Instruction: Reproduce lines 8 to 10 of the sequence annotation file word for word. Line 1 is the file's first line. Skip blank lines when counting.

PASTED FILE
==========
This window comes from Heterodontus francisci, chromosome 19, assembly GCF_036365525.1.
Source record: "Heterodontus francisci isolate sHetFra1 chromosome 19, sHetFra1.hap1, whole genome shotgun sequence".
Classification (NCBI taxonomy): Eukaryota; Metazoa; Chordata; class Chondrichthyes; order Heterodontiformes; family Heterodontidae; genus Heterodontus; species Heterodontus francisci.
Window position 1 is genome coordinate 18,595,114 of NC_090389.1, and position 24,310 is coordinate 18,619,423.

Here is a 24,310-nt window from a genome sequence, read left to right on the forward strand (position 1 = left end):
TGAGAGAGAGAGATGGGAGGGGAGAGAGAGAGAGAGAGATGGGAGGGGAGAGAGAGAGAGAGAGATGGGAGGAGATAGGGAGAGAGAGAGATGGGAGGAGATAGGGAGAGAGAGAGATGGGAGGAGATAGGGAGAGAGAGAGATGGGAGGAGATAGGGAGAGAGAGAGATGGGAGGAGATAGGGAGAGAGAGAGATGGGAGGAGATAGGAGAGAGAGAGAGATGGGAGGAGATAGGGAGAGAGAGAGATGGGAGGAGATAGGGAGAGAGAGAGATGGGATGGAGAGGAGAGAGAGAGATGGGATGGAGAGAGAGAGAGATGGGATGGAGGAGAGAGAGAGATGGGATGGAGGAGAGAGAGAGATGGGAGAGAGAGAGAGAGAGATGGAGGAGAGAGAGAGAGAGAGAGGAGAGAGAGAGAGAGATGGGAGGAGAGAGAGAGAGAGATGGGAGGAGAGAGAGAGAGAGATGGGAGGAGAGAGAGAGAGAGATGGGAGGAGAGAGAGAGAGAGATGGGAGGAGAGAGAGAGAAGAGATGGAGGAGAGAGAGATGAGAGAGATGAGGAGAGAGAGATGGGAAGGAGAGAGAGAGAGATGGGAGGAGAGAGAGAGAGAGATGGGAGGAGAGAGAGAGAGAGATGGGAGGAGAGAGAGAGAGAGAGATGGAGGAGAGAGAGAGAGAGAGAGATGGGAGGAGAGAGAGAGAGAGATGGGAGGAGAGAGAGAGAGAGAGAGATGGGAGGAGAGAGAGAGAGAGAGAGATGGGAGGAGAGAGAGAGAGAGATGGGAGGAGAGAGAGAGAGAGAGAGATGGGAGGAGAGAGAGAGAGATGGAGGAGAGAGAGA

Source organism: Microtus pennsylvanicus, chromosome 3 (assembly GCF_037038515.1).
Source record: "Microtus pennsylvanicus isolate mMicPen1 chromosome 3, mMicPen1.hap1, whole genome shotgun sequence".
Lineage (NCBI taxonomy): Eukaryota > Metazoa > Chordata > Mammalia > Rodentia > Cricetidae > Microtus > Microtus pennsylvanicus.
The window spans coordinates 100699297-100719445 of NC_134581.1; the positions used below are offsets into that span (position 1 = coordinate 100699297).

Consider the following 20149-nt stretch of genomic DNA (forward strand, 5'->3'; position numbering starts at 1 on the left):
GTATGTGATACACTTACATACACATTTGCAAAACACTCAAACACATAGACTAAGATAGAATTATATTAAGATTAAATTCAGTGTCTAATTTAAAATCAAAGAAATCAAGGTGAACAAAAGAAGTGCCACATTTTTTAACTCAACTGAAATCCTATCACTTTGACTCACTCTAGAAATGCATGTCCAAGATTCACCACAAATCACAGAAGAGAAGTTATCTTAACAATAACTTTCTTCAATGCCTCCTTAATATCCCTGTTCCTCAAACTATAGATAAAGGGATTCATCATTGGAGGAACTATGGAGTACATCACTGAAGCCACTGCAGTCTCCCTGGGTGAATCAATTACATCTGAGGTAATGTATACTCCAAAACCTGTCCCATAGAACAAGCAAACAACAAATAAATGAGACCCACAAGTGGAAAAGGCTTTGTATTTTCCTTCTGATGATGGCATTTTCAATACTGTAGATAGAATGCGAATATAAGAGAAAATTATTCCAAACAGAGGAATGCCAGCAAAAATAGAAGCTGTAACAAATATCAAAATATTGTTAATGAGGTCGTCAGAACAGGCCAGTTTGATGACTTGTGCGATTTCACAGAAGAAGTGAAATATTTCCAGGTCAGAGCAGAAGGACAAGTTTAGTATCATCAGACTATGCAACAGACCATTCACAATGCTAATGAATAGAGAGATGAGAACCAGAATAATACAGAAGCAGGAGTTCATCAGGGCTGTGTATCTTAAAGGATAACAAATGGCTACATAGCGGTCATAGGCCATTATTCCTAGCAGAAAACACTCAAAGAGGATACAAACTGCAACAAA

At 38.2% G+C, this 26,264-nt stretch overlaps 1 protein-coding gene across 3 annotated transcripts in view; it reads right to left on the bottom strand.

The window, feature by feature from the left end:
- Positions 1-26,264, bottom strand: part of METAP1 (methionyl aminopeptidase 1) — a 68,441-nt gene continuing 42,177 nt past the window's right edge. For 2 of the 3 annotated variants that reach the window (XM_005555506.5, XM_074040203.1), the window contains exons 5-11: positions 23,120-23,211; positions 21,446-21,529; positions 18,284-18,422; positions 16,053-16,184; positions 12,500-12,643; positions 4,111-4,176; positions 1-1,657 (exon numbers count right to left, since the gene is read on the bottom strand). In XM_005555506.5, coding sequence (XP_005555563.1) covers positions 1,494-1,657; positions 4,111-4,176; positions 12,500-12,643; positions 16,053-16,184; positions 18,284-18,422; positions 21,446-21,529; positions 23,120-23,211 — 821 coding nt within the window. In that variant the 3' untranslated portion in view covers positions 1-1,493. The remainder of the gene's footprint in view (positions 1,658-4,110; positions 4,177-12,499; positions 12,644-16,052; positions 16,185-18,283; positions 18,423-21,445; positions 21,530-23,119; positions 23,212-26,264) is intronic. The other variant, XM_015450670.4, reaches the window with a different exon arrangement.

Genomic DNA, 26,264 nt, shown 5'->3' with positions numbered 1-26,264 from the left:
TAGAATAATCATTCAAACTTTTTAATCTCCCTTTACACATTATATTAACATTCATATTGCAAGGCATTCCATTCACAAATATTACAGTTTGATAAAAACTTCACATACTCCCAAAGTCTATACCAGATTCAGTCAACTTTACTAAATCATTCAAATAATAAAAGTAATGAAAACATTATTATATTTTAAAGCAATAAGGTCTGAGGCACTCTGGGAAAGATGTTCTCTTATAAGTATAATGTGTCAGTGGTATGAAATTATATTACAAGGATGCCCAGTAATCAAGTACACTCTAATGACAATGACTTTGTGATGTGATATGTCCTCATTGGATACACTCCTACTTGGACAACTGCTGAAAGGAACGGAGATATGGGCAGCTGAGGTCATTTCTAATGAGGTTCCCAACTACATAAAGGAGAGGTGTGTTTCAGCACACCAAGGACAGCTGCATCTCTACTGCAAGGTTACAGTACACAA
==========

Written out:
Source record: "Microtus pennsylvanicus isolate mMicPen1 chromosome 3, mMicPen1.hap1, whole genome shotgun sequence".
Lineage (NCBI taxonomy): Eukaryota > Metazoa > Chordata > Mammalia > Rodentia > Cricetidae > Microtus > Microtus pennsylvanicus.
The window spans coordinates 100699297-100719445 of NC_134581.1; the positions used below are offsets into that span (position 1 = coordinate 100699297).